According to recent research, the future of the U.S. forest products industries, which employ some 1.1 million Americans and contribute more than $240 billion annually to the nation's economy, could depend on how well those industries embrace the emerging science of nanotechnology.
The hundred-page report, titled "Nanotechnology for the Forest Products Industry—Vision and Technology Roadmap," is based on presentations and discussion by some 110 researchers from North America and Europe, with an interest in wood, paper, or other forest products, to explore the possible role of nanotechnology in the forest products industries.
The "Roadmap," so called because it is intended to show where the forest products industry needs to go and how to get there, describes the U.S. forest products industry as a mature, somewhat stagnant energy-intensive industry that is facing new global competition. The report, which is the first comprehensive look at nanotechnology for the U.S. forest products industry, suggests that the infusion of nanotechnology could lead to new and improved products. It also could lead to improved and more efficient manufacturing processes.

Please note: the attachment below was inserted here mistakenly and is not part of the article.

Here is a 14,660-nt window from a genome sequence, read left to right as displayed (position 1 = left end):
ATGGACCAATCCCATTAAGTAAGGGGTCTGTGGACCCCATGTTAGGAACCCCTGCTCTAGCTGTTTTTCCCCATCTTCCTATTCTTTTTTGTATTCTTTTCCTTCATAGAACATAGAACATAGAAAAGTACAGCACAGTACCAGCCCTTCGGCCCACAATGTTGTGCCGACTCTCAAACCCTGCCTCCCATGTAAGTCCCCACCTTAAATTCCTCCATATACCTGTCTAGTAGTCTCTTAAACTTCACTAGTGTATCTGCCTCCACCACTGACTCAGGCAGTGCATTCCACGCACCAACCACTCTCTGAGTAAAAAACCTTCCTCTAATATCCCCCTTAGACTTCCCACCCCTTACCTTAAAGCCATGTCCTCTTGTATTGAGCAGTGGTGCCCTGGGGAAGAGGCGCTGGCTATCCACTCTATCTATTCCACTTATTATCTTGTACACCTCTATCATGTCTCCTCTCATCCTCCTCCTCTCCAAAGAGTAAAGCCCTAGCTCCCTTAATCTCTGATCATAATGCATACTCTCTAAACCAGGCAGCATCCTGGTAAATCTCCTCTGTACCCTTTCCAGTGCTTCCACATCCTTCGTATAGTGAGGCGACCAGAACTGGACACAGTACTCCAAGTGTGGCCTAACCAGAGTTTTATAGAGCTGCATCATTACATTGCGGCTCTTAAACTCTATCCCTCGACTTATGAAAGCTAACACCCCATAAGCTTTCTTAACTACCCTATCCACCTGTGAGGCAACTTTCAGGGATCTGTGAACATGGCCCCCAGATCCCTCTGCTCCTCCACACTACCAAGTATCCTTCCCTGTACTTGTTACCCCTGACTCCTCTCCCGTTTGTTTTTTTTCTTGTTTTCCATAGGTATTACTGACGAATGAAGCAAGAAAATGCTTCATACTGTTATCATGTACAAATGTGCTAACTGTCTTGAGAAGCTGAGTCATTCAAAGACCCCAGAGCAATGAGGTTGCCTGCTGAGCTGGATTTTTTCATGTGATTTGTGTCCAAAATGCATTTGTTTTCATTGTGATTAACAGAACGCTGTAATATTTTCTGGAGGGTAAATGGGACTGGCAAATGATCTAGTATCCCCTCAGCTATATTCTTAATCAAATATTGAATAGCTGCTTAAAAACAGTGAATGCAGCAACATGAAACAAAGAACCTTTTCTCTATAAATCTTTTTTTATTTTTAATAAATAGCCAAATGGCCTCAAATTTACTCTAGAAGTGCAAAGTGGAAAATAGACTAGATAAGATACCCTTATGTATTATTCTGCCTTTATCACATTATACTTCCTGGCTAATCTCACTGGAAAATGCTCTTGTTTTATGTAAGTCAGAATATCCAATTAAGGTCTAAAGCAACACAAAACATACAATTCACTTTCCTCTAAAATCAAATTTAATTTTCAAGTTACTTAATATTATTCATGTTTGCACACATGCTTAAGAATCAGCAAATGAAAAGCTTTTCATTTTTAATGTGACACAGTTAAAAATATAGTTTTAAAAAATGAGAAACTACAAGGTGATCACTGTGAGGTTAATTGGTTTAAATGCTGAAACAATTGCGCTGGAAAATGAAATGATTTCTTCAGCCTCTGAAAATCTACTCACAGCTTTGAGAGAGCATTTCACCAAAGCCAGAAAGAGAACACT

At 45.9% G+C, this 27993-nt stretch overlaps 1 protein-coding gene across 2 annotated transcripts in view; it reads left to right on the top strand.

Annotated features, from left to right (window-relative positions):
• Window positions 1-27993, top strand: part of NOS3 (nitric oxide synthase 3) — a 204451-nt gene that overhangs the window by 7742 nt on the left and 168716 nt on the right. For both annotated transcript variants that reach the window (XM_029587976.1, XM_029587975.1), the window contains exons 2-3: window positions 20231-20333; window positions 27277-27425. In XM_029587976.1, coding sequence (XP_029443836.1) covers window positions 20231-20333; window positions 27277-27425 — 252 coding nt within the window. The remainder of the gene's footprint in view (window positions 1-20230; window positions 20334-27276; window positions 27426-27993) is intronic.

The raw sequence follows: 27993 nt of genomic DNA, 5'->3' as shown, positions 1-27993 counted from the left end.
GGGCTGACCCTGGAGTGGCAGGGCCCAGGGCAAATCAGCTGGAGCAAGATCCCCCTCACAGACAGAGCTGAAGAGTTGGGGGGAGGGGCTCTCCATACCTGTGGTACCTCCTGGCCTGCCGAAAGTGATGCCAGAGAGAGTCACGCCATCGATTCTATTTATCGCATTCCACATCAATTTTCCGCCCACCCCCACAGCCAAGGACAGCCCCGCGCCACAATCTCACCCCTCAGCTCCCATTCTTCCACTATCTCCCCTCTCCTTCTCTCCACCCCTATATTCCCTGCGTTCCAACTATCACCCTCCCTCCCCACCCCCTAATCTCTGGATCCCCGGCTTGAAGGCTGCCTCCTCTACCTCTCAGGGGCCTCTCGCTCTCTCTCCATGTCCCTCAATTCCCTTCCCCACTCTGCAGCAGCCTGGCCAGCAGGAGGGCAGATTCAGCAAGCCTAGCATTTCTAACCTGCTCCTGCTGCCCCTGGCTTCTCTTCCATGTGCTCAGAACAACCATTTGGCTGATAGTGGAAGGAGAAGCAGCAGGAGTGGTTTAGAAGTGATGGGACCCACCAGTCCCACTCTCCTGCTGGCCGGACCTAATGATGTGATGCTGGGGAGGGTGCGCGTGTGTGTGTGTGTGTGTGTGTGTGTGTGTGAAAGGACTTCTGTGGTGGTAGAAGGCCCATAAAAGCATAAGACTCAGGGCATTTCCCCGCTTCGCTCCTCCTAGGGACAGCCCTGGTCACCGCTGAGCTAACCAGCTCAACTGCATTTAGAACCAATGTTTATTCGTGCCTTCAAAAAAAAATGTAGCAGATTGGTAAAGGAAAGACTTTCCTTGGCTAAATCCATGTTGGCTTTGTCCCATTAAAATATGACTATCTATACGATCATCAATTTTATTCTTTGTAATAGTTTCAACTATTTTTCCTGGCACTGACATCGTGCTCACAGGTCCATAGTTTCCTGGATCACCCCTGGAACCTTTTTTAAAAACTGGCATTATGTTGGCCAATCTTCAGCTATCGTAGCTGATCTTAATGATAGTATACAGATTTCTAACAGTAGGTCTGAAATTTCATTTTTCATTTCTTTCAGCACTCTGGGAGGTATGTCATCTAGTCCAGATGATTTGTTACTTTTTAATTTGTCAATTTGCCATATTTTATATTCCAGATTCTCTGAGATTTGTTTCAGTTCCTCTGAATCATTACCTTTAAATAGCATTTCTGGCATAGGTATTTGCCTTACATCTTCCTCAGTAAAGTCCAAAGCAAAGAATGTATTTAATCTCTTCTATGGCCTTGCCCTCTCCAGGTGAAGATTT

"Nanotechnology represents a major opportunity to generate new products and industries in the coming decades," the Roadmap says.
Potential uses of nanotechnology in forest products, as identified in the Roadmap, include development of intelligent wood- and paper-based products that could incorporate built-in nanosensors to measure forces, loads, moisture levels, temperatures, or pressures, or detect the presence of wood-decay fungi or termites. According to the Roadmap, nanotechnology can have an even greater impact by providing benefits that extend well beyond food products but into the areas of sustainable energy production, storage, and utilization.
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